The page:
Last year, the Vermont Agency of Education released its "Best Practices for Schools Regarding Transgender and Gender Nonconforming Students." The agency recently reissued those guidelines after President Trump rescinded an Obama order compelling public schools to let students use restrooms that conform to their gender identity, not their biological sex.
That guideline had not been fully implemented nationwide because of a legal fight, but Trump's decision to roll back that executive order effectively leaves the decision up to individual states and potentially individual schools.
Vermont's Education Secretary Rebecca Holcombe says Trump's announcement does not mean a change for Vermont.
"Vermont's best practices are really grounded in state law," Holcombe told Vermont Edition. "And so any change at the federal level within the way it's currently configured doesn't have any impact on our continuing best practices here in the state of Vermont."
On the program, Holcombe provided an overview of what is laid out in those established best practices, some related Vermont legislation, and specifically how restroom accommodations for students are to be addressed.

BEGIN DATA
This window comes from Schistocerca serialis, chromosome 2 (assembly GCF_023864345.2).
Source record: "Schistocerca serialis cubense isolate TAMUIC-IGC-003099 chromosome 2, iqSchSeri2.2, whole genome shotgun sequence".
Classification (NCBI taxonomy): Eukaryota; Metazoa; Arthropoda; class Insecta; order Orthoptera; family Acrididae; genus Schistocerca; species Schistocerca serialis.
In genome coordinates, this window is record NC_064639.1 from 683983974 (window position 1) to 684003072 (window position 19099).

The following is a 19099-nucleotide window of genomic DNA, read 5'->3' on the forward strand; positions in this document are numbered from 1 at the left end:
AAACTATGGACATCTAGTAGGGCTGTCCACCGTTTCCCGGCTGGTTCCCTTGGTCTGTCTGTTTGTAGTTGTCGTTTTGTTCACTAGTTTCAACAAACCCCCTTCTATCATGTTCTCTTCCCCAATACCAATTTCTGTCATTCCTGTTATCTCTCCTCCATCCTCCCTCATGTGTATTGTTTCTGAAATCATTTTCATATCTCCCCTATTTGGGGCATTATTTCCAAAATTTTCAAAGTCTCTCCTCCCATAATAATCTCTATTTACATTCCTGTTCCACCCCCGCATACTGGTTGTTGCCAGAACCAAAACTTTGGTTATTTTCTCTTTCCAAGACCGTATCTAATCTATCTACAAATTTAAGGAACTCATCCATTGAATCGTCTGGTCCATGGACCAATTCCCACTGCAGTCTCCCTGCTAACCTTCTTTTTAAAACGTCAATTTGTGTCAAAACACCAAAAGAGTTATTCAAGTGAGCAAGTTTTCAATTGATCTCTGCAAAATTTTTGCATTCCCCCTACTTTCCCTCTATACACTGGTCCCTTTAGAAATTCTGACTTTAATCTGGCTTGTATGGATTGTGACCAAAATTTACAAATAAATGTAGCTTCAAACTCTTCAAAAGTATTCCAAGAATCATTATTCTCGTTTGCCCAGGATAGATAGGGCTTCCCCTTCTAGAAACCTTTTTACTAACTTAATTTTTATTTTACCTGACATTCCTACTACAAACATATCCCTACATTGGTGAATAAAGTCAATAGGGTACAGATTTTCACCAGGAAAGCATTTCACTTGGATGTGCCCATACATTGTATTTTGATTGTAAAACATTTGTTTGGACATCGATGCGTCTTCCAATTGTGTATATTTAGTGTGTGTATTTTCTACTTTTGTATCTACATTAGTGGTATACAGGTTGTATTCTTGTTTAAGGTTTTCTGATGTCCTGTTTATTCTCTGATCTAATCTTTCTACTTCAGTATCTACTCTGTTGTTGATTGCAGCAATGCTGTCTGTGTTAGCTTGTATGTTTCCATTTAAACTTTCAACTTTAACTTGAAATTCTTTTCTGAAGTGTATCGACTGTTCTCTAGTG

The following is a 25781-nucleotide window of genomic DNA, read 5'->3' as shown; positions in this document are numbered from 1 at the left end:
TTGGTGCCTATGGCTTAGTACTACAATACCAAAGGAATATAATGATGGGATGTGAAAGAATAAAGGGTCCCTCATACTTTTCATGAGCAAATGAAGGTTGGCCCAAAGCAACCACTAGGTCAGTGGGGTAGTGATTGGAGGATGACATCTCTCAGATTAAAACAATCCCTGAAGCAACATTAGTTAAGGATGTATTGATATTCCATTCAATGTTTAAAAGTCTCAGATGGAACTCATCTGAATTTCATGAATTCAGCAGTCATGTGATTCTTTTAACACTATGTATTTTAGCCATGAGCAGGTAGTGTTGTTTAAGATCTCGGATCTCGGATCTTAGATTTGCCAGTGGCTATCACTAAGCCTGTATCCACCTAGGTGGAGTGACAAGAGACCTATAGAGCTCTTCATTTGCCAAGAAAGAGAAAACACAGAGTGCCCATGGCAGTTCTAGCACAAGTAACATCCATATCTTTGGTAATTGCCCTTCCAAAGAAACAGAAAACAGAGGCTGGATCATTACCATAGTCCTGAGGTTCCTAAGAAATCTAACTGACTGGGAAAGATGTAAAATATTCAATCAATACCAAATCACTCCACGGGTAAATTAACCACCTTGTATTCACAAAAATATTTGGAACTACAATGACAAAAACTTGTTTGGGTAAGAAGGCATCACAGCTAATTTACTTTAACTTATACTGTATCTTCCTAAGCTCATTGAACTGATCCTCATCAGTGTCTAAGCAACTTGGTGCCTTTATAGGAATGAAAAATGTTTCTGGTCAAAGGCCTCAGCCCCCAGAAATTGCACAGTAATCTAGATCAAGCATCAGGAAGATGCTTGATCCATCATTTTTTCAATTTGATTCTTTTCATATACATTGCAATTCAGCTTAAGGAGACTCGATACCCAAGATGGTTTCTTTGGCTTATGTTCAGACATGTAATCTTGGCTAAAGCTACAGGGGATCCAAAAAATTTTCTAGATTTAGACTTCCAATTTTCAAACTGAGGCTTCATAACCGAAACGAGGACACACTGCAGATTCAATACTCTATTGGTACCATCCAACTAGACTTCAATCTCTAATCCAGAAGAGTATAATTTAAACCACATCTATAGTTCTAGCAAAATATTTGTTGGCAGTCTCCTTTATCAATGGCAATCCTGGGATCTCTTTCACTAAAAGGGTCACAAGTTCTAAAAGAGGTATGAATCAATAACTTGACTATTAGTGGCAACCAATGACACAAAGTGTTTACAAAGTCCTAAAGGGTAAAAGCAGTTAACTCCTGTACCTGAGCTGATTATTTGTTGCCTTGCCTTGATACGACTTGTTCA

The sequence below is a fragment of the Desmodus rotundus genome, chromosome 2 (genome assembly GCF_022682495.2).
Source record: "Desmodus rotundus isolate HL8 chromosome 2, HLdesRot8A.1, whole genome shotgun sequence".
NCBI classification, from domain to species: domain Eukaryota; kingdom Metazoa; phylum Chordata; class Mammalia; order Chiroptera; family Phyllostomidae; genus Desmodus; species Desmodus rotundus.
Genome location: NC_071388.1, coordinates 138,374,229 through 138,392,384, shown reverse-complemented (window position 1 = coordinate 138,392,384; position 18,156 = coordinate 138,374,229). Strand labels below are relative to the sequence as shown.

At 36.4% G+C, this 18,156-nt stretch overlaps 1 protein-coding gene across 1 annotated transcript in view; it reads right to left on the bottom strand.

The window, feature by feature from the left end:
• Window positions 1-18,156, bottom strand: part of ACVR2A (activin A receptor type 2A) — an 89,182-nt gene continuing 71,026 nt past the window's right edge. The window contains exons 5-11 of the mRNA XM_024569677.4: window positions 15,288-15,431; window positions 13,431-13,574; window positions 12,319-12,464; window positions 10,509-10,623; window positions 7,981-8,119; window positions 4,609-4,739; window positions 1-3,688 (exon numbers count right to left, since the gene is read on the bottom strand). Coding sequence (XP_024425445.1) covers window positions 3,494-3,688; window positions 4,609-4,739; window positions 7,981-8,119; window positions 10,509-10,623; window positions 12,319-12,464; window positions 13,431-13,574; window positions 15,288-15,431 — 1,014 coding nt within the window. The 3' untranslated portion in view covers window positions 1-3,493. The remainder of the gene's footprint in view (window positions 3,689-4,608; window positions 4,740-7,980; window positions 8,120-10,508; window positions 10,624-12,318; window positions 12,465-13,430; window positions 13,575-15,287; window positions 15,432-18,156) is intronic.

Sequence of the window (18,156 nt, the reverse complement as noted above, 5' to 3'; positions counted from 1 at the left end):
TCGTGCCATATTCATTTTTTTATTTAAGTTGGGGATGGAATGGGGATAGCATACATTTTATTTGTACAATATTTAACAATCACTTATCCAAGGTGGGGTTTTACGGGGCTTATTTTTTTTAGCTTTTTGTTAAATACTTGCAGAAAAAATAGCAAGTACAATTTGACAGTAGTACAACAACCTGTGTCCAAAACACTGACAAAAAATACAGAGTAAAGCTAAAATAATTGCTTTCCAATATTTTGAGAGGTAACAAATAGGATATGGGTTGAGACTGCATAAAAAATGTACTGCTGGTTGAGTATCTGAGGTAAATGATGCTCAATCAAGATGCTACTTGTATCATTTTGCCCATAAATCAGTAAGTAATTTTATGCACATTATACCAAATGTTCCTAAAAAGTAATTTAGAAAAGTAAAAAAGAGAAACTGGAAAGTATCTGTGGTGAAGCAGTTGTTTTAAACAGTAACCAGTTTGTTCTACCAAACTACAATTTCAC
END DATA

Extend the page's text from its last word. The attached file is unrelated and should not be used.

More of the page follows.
Holcombe also discussed the response received from parents and school administrators in the wake of Trump's reversal of the Obama executive order, as well as after the agency redistributed the best practices.
"Part of the reason we re-sent the guidance was to reassure people that we actually have policy stability in this space," Holcombe said. "That because we rooted our best practices in state law, not in federal decisions, that federal action at that level really doesn't have any bearing. It really is a state responsibility at this point ... The purpose in resending the best practices was to remind people that this really is just a continuation of current Vermont policy."
Listen to the full interview from Vermont Edition above.